TOWARD POSITIVE RESPONSIBILITY
AMERICAN'S HAVE BECOME SO accustomed to judicial review that they take it for granted. Whenever government enters any new domain the natural and inevitable question is whether the steps taken are constitutionally valid. Since 1937 responsible observers, including the late Justice Owen J. Roberts, have wondered whether a government so circumscribed can survive in an age which calls for power and more power -- power to deal with domestic problems of ever-increasing complexity, power to cope with the most baffling international issues. These pressures may help explain why, during the years since 1937, the principle of constitutional limitations has been in eclipse. Americans are still accustomed, nevertheless, to think in terms of the constitutionality of governmental action rather than of its wisdom.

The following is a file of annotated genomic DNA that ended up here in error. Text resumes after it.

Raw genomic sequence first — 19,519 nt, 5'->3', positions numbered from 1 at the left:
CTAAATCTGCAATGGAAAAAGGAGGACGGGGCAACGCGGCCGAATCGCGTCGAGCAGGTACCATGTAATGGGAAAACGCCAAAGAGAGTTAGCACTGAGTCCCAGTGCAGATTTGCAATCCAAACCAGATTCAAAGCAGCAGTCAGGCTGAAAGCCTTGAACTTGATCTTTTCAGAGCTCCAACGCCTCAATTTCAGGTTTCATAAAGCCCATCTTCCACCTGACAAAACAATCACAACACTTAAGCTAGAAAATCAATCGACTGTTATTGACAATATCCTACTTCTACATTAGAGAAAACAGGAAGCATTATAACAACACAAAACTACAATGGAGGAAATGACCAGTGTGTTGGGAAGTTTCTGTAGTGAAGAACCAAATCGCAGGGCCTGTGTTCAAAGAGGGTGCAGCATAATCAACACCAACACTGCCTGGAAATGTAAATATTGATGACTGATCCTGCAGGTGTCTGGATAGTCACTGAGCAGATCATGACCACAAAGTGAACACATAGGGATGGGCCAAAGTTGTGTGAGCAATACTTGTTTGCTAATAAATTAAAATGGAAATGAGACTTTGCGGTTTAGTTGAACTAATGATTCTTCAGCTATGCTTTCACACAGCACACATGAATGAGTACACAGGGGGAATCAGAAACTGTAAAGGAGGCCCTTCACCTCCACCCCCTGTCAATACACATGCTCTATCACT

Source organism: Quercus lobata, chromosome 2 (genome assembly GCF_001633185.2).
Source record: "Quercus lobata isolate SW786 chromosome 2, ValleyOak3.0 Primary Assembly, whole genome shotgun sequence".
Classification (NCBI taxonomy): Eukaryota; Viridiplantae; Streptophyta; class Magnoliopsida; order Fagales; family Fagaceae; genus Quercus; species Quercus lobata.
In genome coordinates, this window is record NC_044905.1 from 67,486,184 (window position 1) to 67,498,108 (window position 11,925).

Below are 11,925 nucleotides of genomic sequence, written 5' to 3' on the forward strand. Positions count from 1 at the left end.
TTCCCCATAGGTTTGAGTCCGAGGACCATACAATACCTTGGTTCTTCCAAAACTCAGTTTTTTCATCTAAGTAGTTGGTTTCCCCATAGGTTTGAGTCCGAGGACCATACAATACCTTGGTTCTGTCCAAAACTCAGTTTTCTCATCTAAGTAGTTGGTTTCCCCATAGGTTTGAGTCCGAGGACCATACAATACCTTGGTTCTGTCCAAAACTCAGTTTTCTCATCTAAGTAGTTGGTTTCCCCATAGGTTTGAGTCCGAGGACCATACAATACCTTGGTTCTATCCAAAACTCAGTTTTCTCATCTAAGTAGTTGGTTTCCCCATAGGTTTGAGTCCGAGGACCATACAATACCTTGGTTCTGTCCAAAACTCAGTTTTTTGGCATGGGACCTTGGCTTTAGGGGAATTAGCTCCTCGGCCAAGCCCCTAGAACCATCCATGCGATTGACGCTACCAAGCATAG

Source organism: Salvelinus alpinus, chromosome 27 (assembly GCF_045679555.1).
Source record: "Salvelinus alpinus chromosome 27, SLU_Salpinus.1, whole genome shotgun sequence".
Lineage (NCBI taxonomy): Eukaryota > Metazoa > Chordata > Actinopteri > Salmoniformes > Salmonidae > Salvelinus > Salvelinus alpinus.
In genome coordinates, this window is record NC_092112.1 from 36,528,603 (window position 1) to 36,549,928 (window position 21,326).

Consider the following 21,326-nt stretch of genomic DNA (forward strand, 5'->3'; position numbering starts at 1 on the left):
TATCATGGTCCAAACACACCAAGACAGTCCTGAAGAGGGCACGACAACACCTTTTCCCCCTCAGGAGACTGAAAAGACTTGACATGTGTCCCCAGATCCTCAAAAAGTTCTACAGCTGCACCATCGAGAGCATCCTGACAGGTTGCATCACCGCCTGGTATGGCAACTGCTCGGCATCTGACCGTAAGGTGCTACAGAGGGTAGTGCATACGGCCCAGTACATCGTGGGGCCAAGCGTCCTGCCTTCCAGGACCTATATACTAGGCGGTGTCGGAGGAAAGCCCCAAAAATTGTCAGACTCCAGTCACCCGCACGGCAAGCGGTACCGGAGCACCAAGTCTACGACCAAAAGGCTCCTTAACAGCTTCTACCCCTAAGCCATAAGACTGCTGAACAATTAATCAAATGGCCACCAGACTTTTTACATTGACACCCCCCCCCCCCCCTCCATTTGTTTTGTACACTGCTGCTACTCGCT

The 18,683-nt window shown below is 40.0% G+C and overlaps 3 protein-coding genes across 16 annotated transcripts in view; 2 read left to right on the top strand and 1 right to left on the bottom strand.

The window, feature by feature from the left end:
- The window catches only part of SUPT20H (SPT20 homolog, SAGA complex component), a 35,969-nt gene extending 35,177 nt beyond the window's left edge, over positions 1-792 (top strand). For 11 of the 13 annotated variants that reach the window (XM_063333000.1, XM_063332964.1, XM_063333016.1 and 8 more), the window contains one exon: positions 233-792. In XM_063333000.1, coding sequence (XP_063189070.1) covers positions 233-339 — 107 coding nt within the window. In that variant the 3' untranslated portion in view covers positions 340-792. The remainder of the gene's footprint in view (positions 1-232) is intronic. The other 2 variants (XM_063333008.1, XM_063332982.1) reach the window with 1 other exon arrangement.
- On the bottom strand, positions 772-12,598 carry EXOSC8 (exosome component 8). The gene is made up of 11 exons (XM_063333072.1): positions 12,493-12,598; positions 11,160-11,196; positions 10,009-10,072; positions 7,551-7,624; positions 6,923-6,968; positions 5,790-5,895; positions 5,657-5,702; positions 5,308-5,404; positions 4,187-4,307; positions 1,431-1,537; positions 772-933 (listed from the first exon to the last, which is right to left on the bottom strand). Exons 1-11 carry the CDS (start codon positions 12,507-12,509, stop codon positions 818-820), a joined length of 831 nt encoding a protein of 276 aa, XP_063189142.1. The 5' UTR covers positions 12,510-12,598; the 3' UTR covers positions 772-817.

Long before he became a Supreme Court Justice, Professor Felix Frankfurter began to query America's "constant preoccupation with the constitutionality of legislation." This tends, he said, to make us think "a law is all right if it is constitutional." Frankfurter is convinced now, as he was before donning judicial robes,